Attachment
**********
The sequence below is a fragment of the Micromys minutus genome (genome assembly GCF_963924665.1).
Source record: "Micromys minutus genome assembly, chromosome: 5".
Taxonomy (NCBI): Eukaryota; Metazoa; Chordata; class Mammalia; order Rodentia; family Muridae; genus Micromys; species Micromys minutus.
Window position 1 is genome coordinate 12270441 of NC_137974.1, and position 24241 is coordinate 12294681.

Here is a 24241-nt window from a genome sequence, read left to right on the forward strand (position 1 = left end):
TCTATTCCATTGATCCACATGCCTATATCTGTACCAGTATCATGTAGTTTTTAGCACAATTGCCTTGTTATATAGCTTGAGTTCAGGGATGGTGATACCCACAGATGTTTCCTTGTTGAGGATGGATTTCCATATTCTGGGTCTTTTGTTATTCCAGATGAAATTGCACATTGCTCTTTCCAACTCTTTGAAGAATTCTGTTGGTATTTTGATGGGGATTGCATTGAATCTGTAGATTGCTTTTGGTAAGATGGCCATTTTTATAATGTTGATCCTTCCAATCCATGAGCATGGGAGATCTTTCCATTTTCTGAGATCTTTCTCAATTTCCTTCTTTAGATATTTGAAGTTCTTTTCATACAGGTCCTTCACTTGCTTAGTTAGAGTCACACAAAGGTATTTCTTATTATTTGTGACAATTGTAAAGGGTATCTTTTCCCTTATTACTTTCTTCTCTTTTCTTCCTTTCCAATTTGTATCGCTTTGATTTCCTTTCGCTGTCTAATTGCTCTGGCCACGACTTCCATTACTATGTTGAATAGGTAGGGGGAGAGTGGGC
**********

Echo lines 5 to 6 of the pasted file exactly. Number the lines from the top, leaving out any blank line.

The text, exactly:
Here is a 24241-nt window from a genome sequence, read left to right on the forward strand (position 1 = left end):
TCTATTCCATTGATCCACATGCCTATATCTGTACCAGTATCATGTAGTTTTTAGCACAATTGCCTTGTTATATAGCTTGAGTTCAGGGATGGTGATACCCACAGATGTTTCCTTGTTGAGGATGGATTTCCATATTCTGGGTCTTTTGTTATTCCAGATGAAATTGCACATTGCTCTTTCCAACTCTTTGAAGAATTCTGTTGGTATTTTGATGGGGATTGCATTGAATCTGTAGATTGCTTTTGGTAAGATGGCCATTTTTATAATGTTGATCCTTCCAATCCATGAGCATGGGAGATCTTTCCATTTTCTGAGATCTTTCTCAATTTCCTTCTTTAGATATTTGAAGTTCTTTTCATACAGGTCCTTCACTTGCTTAGTTAGAGTCACACAAAGGTATTTCTTATTATTTGTGACAATTGTAAAGGGTATCTTTTCCCTTATTACTTTCTTCTCTTTTCTTCCTTTCCAATTTGTATCGCTTTGATTTCCTTTCGCTGTCTAATTGCTCTGGCCACGACTTCCATTACTATGTTGAATAGGTAGGGGGAGAGTGGGC